Background: Compared to abstention, moderate drinking has been linked to better health, and heavy and hazardous drinking to increased morbidity and mortality. Many studies have failed to account for heterogeneity in health and drinking history among nondrinkers, however. If former drinkers quit in response to ill health, this could increase the risk in the nondrinker category and underestimate the effects of alcohol if illnesses leading to abstention are alcohol-related. In addition, health behaviors may vary with drinking status, affecting health outcomes often attributed to drinking.
Methods: Survey data were collected from a probability sample of a large health maintenance organization's membership. Regression analyses assess the relationship between drinking status (adjusting for covariates), mental and physical health and functioning, and health behaviors.
Results: Former drinkers and lifelong abstainers had worse health and functioning than current drinkers and, comparatively, former drinkers had worse health than lifelong abstainers. Former drinkers did not differ from light-to-moderate drinkers in regard to health behaviors (except for smoking), although lifelong abstainers and heavier drinkers were less likely to use preventive care or try to improve their health behaviors.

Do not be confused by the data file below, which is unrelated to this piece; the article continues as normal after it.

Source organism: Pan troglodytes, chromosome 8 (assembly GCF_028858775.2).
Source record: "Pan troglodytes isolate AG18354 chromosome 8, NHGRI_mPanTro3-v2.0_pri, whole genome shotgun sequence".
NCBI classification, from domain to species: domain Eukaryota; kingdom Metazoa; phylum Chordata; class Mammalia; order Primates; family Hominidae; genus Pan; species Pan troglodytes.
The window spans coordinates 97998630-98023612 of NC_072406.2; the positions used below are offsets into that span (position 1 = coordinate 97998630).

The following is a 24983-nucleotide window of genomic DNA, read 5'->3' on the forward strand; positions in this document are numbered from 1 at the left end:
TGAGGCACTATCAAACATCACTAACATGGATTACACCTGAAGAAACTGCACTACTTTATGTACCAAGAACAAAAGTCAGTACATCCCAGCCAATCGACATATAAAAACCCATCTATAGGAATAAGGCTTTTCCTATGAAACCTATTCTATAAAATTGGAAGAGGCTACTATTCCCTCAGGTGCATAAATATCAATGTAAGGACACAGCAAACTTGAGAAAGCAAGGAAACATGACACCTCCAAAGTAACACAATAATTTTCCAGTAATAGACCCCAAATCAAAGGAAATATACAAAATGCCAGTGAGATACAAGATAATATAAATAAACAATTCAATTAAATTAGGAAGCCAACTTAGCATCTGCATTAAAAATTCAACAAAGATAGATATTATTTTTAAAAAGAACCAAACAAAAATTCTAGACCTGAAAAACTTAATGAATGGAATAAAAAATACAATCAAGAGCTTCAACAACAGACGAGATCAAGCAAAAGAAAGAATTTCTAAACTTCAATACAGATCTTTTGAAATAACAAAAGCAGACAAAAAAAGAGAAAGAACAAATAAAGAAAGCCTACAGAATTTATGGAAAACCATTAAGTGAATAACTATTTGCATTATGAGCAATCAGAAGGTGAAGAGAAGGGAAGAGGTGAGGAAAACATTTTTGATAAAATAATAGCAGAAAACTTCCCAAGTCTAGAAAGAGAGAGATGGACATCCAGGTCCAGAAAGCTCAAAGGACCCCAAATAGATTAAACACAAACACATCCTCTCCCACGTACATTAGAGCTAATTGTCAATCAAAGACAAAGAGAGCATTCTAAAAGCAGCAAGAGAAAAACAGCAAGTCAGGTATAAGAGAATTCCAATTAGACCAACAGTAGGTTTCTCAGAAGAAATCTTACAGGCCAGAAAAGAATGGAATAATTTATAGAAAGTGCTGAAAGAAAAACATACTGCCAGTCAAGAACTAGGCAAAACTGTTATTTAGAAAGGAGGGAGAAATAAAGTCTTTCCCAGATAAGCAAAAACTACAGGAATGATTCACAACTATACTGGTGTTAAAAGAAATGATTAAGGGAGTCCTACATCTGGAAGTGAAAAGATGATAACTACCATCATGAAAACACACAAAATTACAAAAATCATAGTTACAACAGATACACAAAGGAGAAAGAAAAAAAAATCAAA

Conclusions: Consistent with hypotheses that former drinkers may stop drinking because of poor health, former drinkers were less healthy than current drinkers and had slightly worse health than lifelong abstainers, compared to light-to-moderate drinkers. Former drinkers did not appear to be at risk because of poorer health behaviors (except smoking), but lifelong abstainers and heavier drinkers might benefit from outreach designed to increase use of preventive care and improve health behaviors.